APMV has a double-stranded DNA (dsDNA) genome that is 1.2 Mb in length and contains 979 genes that putatively encode proteins with a coding density of 89%2,20 (Fig. 2; Supplementary information S3 (table)). The genome is also AT rich, comprising 72% AT nucleobases. Several APMV genes are not found in viruses other than giant viruses of amoebae, including those that encode translation factors and aminoacyl tRNA synthetases; some of the genes encoding aminoacyl tRNA synthetases are expressed21,22 and encode functional proteins23. In addition, the APMV genome encodes four different tRNAs2. Other genes that are unique to APMV and other giant viruses of amoebae encode proteins that are involved in nucleotide synthesis, amino acid metabolism, protein modification, lipid or polysaccharide metabolism, DNA repair or protein folding2. In addition, the APMV genome contains four major groups of genes, including core genes that are shared with poxviruses, ascoviruses, iridoviruses, asfarviruses, phycodnaviruses and other giant viruses of amoebae, as well as large sets of horizontally transferred genes, paralogous genes (in addition to genes that were involved in large genome duplication events) and orphan genes (also known as ORFan genes)2,9,24,25,26. Orphan genes are estimated to represent 48% of the predicted gene content2,27, and the proportion of orphan-encoded proteins is also very high (40%) in APMV particles19. The APMV genome also contains early and late gene promoters, and mRNAs are expressed as polyadenylated transcripts that most often end with short palindromic sequences that form hairpin-like structures2,22,28. Recoding events, including a frameshift and a readthrough, were described for a gene that encodes a translation termination factor in the APMV genome29. In addition, introns and inteins were detected in a few conserved genes, including those that encode the major capsid protein and the DNA polymerase30,31, and a 'mobilome' that is unique to APMV was identified6 (see below). Finally, a few mRNAs were detected in mimivirus capsids2 (Fig. 2).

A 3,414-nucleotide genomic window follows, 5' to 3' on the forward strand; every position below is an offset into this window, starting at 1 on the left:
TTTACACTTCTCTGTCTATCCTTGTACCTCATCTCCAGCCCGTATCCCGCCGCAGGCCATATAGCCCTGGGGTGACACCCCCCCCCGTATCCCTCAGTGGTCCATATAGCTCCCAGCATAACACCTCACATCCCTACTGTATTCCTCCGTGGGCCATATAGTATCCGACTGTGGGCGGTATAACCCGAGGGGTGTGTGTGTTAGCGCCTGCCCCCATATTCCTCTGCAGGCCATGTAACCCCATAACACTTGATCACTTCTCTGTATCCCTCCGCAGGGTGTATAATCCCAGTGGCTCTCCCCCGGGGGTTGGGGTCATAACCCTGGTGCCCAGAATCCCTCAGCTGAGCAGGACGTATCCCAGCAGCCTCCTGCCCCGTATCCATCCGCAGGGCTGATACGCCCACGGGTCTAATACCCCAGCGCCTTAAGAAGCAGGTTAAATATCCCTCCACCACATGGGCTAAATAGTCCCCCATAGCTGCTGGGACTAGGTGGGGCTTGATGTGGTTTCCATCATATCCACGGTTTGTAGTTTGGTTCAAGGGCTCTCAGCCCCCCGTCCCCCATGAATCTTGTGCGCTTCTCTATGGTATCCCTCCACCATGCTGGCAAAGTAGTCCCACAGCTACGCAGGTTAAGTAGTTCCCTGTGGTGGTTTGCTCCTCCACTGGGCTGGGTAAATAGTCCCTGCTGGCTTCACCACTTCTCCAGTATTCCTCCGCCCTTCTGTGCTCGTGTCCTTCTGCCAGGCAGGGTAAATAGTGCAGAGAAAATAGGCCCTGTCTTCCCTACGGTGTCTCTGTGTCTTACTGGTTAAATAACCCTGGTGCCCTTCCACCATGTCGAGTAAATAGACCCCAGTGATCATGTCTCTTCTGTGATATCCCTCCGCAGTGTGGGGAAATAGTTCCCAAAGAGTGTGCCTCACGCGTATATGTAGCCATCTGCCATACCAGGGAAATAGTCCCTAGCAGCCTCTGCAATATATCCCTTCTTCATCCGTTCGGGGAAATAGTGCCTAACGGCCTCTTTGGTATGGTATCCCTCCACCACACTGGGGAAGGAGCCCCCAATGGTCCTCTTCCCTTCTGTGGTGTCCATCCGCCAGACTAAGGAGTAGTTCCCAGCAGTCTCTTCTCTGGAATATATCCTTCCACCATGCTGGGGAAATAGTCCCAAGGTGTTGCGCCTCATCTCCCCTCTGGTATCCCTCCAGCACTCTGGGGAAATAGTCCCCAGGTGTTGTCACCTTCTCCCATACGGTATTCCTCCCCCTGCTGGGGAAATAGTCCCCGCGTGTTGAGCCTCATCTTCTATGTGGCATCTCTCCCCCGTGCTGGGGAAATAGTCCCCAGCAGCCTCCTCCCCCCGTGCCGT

Figure 2: Major genomic and structural features of APMV.
figure 2

Major structural features of the Acanthamoeba polyphaga mimivirus (APMV) particle are shown in the middle of the figure. Black arrows link APMV to the major features of the gene repertoire and nucleic acid content of APMV, including its mobilome and mRNAs, which are shown in grey boxes. The red arrow indicates that virophages can infect mimivirus factories. The minus sign indicates that mimivirus virophage resistance element (MIMIVIRE) can protect against virophages. *Gene definitions and putative functions are given, as well as their relationship to other viral genes. Corresponds to mimivirus genes, the closest match to which in the NCBI GenBank protein sequence database is from a virus that does not belong in the family Mimiviridae (except distant mimiviruses). || Maximum and minimum proportions of genes that are inferred to be involved in lateral transfer are given, as assessed in three different studies9,25,26. NCLDV, nucleocytoplasmic large DNA viruses; VLTF2, viral late transcription factor 2.

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Other giant viruses of amoebae. In 2005, APMV became the founding member of the family Mimiviridae32. Since then, about 100 new mimivirus strains have been isolated by culturing on amoebae from water, soil, insect and human samples that were collected worldwide (Supplementary information S3,S4 (table, figure)), most recently using high-throughput strategies33,34,35 (Box 3); the second mimivirus to be cultured was named mamavirus5. The sizes, morphologies and genomes of the other mimivirus isolates are similar to those of APMV30,33,36. They have capsids 370–600 nm in diameter and their genomes are 1.02–1.26 Mb in length, AT rich (72–75% AT nucleobases) and encode 930–1,120 putative proteins. Phylogenomics has enabled mimiviruses that infect amoebae to be divided into three lineages that were named lineage A (in which APMV is the prototype), lineage B (in which moumouvirus is the prototype)30 and lineage C (in which Megavirus chiliensis is the prototype)36. In 2010, a distant mimivirus relative named Cafeteria roenbergensis virus, the capsid and genome of which are smaller than those of the mimiviruses of Acanthamoeba, was isolated from an abundant marine dinoflagellate37. Subsequently, a few other viruses that infect marine unicellular eukaryotes, including Phaeocystis globosa virus, were linked, albeit distantly, to mimiviruses38,39,40.